Imagery by TAKESHI KAWANO VISUAL DESIGN STUDIO

Speculative execution

DRAM [Dynamic Random Access Memory]
Year: 2015
Venue: Chionsha (Kyoto) 
Material: 1024 pieces of printed sheet, 16 boxes of paulownia wood, plastic bags, computer, square shaped display, laser printer, and paper shuredder
Size: Print:31.6cm×31.6cm、Installation: --

An installation work using moving images and prints under the theme of “contingency” and “selection”.
Through design works, I often hear requests like “We would like you to show us some samples with this direction.” from the clients. As a result, it sometimes happens that the idea that is different from the one I recommend the most gets to be chosen. In such case, since the fine nuance at the end would be chosen by the clients’ feeling or fetish based on the premise of the mutual agreement of the basic idea, there is a discrepancy between the virtu I have expected and that of them. Through this piece, I had a think about the possibility of “something that has certain value for certain people despite me not selecting it willingly.”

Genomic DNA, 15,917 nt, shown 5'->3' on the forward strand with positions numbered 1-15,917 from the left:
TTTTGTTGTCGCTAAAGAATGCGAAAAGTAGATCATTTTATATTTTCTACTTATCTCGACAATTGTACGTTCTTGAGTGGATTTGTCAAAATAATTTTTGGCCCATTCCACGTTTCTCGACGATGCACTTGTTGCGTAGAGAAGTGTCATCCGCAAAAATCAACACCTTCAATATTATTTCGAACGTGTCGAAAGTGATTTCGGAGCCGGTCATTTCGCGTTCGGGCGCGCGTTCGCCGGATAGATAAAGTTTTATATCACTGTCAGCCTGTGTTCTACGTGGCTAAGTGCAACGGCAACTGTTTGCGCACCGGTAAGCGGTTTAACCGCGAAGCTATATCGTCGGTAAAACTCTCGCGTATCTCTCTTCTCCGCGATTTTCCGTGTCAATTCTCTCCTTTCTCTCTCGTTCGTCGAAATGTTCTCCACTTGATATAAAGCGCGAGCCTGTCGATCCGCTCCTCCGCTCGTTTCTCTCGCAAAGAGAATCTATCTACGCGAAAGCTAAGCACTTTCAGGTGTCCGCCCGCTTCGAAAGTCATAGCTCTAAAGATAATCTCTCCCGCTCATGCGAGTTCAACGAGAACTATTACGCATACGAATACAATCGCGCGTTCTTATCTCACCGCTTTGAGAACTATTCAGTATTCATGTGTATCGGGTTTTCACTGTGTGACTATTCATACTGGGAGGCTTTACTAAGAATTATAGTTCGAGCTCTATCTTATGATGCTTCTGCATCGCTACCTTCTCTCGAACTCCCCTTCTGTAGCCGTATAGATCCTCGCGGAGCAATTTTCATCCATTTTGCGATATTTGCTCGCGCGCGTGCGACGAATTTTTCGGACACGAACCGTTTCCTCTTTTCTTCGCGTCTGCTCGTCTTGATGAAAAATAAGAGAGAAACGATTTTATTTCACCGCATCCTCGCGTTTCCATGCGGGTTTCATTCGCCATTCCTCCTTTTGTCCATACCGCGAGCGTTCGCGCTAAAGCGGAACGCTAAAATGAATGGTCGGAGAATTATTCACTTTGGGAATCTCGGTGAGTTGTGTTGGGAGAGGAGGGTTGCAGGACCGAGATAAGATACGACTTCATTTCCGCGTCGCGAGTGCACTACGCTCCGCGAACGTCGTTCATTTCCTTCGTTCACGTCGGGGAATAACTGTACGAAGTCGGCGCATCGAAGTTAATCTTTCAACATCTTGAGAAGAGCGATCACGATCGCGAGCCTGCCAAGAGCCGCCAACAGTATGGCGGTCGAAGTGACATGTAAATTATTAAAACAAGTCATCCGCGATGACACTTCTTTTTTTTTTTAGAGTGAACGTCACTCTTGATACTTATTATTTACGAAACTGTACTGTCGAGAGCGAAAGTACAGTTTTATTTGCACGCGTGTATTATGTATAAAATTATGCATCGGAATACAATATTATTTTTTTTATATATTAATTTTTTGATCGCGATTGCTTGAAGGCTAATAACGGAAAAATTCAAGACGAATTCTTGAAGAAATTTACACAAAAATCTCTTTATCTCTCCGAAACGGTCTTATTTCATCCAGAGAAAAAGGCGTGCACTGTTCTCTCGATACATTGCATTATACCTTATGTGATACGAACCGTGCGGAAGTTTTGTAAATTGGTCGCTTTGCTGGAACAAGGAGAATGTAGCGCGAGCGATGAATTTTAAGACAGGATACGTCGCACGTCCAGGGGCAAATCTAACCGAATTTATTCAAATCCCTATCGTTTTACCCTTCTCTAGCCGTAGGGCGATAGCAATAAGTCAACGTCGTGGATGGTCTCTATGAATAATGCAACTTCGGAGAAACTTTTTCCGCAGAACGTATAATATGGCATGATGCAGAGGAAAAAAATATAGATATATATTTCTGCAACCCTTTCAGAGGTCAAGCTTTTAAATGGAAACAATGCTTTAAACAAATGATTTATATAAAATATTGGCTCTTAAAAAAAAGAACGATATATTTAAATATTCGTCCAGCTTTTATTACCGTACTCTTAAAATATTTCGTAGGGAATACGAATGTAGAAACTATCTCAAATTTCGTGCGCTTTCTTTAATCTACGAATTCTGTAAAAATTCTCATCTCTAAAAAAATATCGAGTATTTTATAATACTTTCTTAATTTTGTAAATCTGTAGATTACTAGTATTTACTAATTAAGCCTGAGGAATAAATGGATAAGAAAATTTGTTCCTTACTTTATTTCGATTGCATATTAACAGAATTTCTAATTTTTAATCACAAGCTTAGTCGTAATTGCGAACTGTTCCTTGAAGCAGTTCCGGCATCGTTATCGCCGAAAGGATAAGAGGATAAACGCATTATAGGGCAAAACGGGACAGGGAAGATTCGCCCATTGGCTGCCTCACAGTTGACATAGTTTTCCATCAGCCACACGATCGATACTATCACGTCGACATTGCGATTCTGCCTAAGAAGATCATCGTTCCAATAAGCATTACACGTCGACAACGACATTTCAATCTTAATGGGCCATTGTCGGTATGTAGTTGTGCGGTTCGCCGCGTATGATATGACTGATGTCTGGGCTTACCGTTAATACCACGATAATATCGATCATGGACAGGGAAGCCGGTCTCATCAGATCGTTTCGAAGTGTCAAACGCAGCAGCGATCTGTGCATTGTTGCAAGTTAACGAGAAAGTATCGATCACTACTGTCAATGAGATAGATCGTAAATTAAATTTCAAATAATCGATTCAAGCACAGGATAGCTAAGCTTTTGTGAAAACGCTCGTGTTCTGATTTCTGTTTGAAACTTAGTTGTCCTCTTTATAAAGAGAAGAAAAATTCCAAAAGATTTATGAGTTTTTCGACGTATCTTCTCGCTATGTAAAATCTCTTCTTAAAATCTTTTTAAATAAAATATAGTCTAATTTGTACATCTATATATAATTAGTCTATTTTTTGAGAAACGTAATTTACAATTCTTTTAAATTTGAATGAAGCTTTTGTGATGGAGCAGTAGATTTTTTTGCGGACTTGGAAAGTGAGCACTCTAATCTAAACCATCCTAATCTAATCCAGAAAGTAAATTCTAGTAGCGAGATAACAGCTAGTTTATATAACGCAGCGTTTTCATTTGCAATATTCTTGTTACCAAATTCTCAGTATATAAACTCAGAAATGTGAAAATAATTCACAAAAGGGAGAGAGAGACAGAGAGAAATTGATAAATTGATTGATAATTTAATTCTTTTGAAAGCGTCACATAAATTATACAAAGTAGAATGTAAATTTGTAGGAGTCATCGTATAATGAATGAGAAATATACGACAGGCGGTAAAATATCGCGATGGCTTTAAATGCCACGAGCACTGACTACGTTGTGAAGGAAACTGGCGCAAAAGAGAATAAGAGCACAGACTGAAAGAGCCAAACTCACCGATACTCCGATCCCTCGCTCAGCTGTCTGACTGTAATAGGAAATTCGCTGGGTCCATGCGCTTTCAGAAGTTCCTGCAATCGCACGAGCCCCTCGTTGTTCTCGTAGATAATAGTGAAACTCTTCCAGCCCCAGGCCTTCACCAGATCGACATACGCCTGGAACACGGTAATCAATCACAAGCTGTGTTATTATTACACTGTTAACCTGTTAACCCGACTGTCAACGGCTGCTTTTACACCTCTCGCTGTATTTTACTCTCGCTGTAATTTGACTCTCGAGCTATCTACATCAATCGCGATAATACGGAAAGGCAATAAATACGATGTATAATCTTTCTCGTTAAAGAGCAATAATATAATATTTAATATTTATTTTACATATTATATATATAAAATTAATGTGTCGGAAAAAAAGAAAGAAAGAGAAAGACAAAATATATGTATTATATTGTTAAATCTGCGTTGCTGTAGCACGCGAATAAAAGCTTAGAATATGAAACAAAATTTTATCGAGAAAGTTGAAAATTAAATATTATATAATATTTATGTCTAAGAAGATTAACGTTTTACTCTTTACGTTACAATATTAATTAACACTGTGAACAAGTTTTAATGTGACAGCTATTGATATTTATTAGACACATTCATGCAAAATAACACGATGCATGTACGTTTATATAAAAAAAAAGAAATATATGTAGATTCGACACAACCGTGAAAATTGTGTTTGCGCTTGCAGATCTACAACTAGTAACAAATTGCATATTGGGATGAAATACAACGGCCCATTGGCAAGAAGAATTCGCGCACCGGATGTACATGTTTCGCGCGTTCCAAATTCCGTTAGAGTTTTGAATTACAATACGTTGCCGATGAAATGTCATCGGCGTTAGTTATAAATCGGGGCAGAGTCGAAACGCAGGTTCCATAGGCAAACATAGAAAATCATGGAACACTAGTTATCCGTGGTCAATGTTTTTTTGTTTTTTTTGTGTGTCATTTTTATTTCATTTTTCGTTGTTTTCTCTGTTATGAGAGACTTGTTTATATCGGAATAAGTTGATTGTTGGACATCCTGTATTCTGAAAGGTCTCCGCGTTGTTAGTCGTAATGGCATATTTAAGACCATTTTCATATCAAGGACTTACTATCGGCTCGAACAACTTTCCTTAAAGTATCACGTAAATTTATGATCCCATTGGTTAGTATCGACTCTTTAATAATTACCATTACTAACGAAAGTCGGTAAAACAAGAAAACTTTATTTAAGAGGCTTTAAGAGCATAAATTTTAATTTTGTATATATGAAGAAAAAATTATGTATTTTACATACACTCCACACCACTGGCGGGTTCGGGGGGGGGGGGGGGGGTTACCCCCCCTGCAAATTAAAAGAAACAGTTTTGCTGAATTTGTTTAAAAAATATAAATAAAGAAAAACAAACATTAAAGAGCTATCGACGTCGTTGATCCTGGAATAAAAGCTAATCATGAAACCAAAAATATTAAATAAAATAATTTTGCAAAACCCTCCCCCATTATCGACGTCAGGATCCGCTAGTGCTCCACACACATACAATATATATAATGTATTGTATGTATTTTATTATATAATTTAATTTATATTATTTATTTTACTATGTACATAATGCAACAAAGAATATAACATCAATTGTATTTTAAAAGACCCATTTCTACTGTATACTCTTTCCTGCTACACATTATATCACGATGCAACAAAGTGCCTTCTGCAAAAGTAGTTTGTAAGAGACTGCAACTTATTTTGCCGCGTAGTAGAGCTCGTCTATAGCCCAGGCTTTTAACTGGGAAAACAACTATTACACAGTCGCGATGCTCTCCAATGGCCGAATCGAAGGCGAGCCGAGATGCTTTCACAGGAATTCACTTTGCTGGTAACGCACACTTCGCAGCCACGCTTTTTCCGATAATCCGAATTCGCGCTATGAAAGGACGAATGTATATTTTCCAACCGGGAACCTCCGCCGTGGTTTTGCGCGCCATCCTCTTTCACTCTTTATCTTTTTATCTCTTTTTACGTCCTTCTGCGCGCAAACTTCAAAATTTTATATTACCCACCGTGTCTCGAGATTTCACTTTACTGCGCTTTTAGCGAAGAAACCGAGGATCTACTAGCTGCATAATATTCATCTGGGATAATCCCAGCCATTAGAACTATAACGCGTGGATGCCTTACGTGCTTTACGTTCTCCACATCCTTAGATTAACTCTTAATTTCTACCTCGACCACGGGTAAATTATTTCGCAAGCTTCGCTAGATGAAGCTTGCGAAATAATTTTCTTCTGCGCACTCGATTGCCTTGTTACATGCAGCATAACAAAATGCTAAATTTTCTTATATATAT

The work consists of countless printed art works. Photographs, colors, and images are randomly picked, laid out and printed endlessly by the program. The printed sheets are arranged on the grids that are used to represent 4x4 (4bit) virtual memory in a Japanese style room. The total of 1024 prints are shown for 64 times, rearranged by the artist for once in 30 minutes. The audience are suggested to “select” one piece out of the works installed, and decide whether to “discard” or “purchase” the sheet. The pieces “purchased” by the audience then becomes defined as a separate art work by itself from the moment. The artist dropping the role of controlling the art work and becoming the part of the system lets the work dependent on the eventuality of the system and the encounter with the viewer, hence the value of the piece exists in the relationship between the work and the audience. During the exhibition, about 300 pieces of prints have been “purchased” to be art works, and approximately 700 were “discarded” by the system and the audience.